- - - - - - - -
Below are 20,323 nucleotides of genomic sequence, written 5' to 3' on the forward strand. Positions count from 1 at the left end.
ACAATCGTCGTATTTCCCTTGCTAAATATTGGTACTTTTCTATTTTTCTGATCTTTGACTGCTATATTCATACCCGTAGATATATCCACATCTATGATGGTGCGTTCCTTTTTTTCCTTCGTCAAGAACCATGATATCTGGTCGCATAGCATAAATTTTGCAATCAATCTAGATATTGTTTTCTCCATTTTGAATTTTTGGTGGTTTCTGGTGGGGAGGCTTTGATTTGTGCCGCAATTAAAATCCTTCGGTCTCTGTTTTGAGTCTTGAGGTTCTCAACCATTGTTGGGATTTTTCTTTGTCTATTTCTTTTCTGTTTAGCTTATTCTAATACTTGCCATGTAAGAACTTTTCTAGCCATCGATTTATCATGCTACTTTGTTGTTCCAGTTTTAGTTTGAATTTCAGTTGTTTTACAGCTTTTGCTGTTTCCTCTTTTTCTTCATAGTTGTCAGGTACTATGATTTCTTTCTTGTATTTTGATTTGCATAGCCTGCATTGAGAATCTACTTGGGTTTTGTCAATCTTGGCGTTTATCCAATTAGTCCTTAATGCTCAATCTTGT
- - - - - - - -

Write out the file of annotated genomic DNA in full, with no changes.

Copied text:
Below are 20,323 nucleotides of genomic sequence, written 5' to 3' on the forward strand. Positions count from 1 at the left end.
ACAATCGTCGTATTTCCCTTGCTAAATATTGGTACTTTTCTATTTTTCTGATCTTTGACTGCTATATTCATACCCGTAGATATATCCACATCTATGATGGTGCGTTCCTTTTTTTCCTTCGTCAAGAACCATGATATCTGGTCGCATAGCATAAATTTTGCAATCAATCTAGATATTGTTTTCTCCATTTTGAATTTTTGGTGGTTTCTGGTGGGGAGGCTTTGATTTGTGCCGCAATTAAAATCCTTCGGTCTCTGTTTTGAGTCTTGAGGTTCTCAACCATTGTTGGGATTTTTCTTTGTCTATTTCTTTTCTGTTTAGCTTATTCTAATACTTGCCATGTAAGAACTTTTCTAGCCATCGATTTATCATGCTACTTTGTTGTTCCAGTTTTAGTTTGAATTTCAGTTGTTTTACAGCTTTTGCTGTTTCCTCTTTTTCTTCATAGTTGTCAGGTACTATGATTTCTTTCTTGTATTTTGATTTGCATAGCCTGCATTGAGAATCTACTTGGGTTTTGTCAATCTTGGCGTTTATCCAATTAGTCCTTAATGCTCAATCTTGT